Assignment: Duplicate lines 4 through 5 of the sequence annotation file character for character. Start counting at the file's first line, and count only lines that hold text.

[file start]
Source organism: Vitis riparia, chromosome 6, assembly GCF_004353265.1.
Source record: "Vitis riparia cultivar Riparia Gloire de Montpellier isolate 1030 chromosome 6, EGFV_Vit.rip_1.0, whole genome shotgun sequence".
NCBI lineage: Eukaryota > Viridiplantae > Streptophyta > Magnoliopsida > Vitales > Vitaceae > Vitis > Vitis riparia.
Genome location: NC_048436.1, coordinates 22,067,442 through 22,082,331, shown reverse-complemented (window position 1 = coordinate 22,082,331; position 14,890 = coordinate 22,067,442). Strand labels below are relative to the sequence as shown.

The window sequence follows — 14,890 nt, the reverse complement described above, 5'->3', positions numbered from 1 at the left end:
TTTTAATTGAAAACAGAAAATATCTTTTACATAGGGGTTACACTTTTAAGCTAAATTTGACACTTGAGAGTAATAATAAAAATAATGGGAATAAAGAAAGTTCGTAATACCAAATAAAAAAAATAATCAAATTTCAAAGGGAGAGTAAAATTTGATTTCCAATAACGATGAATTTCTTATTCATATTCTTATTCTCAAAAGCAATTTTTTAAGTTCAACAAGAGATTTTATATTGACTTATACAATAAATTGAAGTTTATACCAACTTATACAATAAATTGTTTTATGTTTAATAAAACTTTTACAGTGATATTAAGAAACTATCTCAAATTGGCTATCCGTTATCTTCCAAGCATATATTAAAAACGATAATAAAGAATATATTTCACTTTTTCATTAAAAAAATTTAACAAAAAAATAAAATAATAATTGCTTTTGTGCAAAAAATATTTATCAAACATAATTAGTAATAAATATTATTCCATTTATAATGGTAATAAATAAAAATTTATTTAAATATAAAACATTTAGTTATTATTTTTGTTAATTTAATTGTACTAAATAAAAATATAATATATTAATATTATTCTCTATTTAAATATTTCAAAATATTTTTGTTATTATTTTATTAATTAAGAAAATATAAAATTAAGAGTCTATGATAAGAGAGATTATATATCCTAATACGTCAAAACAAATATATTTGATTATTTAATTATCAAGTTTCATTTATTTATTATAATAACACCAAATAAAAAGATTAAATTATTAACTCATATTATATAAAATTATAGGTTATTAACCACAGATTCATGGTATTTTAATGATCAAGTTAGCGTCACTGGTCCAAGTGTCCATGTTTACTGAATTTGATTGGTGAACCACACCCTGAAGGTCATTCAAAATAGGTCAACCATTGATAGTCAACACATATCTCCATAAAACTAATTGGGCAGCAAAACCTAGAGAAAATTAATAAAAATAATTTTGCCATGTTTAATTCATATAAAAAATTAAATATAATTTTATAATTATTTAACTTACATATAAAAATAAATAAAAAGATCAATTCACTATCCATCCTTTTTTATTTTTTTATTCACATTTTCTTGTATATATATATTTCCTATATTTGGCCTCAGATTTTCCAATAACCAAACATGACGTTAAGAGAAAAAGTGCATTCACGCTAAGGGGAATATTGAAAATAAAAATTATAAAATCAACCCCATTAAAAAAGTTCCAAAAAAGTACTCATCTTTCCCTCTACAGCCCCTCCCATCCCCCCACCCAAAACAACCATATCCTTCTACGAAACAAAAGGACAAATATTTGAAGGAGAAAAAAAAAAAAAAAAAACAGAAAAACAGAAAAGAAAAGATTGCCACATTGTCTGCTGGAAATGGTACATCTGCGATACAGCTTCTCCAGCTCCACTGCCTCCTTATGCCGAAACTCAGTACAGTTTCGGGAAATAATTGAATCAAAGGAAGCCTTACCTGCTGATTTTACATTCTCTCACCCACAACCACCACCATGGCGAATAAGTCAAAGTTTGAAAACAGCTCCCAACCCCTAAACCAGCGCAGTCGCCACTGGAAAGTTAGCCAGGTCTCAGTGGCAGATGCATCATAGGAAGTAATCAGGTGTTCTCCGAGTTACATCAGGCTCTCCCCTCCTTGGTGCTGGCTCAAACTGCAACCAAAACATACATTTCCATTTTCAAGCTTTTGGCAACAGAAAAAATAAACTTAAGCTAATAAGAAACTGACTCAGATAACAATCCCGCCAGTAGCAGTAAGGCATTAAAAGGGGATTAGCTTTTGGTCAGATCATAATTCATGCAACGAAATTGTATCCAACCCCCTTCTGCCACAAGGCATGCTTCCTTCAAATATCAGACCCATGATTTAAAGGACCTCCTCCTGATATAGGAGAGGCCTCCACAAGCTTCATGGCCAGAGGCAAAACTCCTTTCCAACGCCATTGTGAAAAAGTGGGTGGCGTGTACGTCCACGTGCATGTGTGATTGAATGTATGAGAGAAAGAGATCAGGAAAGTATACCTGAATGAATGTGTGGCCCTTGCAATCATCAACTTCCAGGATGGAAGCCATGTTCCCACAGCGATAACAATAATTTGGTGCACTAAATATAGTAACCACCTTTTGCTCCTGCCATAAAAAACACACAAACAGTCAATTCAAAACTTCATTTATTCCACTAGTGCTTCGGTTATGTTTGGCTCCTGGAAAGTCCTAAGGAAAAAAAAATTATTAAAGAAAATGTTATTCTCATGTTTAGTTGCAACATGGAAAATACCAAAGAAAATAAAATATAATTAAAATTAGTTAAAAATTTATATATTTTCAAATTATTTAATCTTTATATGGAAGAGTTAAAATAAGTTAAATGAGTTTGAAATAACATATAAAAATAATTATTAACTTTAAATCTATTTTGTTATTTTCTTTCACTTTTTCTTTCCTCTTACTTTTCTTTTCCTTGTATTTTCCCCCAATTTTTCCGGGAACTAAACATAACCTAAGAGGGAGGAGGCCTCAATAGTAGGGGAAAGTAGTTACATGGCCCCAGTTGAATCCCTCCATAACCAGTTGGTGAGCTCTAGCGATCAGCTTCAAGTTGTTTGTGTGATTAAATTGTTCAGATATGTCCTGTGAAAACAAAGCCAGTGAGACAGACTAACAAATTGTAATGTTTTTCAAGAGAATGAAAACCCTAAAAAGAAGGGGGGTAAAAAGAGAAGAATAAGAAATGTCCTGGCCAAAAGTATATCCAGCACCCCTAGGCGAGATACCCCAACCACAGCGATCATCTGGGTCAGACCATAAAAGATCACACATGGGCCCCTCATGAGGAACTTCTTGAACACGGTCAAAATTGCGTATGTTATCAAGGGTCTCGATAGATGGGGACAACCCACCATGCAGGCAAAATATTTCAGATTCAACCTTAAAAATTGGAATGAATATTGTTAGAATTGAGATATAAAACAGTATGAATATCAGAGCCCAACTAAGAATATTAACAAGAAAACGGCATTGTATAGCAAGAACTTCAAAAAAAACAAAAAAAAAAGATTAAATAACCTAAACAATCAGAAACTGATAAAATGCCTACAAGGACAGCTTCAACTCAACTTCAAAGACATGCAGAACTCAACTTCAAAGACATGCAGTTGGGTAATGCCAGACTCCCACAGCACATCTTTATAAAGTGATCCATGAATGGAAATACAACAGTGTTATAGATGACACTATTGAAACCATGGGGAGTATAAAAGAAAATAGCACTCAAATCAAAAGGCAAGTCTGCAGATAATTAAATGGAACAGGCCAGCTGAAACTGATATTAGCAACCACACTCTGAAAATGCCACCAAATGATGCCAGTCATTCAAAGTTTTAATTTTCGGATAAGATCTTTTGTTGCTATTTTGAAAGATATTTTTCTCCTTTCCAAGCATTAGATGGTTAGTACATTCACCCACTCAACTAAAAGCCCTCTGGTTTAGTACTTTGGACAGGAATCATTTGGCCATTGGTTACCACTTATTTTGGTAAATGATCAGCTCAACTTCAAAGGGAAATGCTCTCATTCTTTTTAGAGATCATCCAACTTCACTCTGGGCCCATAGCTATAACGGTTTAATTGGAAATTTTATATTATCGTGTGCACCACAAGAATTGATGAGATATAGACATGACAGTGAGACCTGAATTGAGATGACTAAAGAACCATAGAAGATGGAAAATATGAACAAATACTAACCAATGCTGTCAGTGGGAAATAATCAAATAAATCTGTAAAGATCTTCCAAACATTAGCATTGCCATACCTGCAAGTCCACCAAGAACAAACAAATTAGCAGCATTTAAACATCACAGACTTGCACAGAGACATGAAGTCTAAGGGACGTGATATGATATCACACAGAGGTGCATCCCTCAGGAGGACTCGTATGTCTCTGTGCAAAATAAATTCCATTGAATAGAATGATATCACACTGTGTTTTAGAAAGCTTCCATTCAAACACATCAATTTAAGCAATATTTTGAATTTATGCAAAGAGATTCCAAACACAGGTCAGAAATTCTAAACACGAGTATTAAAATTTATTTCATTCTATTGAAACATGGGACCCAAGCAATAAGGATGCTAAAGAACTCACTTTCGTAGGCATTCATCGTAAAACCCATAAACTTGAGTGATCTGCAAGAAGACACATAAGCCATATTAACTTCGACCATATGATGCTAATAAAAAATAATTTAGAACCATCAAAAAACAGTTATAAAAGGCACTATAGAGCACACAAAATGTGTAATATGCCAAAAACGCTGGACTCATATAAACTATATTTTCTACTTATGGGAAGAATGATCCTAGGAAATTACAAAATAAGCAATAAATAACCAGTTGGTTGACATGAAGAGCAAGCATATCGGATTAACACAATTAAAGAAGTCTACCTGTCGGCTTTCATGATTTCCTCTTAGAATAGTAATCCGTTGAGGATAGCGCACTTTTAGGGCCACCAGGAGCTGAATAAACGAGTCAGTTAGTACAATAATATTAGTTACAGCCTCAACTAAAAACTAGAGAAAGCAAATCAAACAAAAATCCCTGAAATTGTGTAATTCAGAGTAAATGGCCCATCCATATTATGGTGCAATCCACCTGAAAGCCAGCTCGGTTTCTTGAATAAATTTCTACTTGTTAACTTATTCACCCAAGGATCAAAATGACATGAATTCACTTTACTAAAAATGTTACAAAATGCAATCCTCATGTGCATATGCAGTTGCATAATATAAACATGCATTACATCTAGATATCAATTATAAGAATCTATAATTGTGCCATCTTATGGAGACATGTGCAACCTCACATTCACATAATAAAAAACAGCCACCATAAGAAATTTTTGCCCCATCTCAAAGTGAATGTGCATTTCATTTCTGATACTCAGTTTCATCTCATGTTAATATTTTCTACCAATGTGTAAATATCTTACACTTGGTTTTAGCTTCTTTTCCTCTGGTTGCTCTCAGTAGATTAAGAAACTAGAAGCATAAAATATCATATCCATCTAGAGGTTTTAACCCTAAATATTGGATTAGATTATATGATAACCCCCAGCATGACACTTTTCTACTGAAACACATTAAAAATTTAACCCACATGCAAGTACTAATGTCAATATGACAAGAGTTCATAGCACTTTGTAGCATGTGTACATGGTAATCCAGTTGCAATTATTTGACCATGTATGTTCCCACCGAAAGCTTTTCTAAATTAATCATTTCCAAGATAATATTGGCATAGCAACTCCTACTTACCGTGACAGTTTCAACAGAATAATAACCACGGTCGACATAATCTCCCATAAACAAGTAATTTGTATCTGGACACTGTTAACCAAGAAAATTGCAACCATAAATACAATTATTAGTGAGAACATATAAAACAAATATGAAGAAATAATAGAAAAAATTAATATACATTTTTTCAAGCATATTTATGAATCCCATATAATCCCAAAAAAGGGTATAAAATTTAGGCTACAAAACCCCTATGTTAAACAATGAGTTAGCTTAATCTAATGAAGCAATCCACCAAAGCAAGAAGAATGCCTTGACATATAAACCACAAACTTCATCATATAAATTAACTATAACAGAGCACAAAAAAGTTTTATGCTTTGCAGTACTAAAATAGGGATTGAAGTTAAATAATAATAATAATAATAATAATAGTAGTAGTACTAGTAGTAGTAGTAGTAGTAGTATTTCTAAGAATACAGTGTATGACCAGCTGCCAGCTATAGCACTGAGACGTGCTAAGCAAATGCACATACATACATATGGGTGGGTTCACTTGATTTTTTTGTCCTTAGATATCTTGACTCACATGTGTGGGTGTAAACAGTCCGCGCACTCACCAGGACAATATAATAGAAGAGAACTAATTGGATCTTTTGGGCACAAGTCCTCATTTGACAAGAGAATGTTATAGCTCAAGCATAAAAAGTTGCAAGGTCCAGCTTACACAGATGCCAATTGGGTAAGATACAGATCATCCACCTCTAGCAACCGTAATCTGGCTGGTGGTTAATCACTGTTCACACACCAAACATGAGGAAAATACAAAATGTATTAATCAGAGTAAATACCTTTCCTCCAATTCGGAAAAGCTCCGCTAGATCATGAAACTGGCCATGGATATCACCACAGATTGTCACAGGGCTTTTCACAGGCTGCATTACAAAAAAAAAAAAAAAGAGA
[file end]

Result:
Genome location: NC_048436.1, coordinates 22,067,442 through 22,082,331, shown reverse-complemented (window position 1 = coordinate 22,082,331; position 14,890 = coordinate 22,067,442). Strand labels below are relative to the sequence as shown.

The window sequence follows — 14,890 nt, the reverse complement described above, 5'->3', positions numbered from 1 at the left end: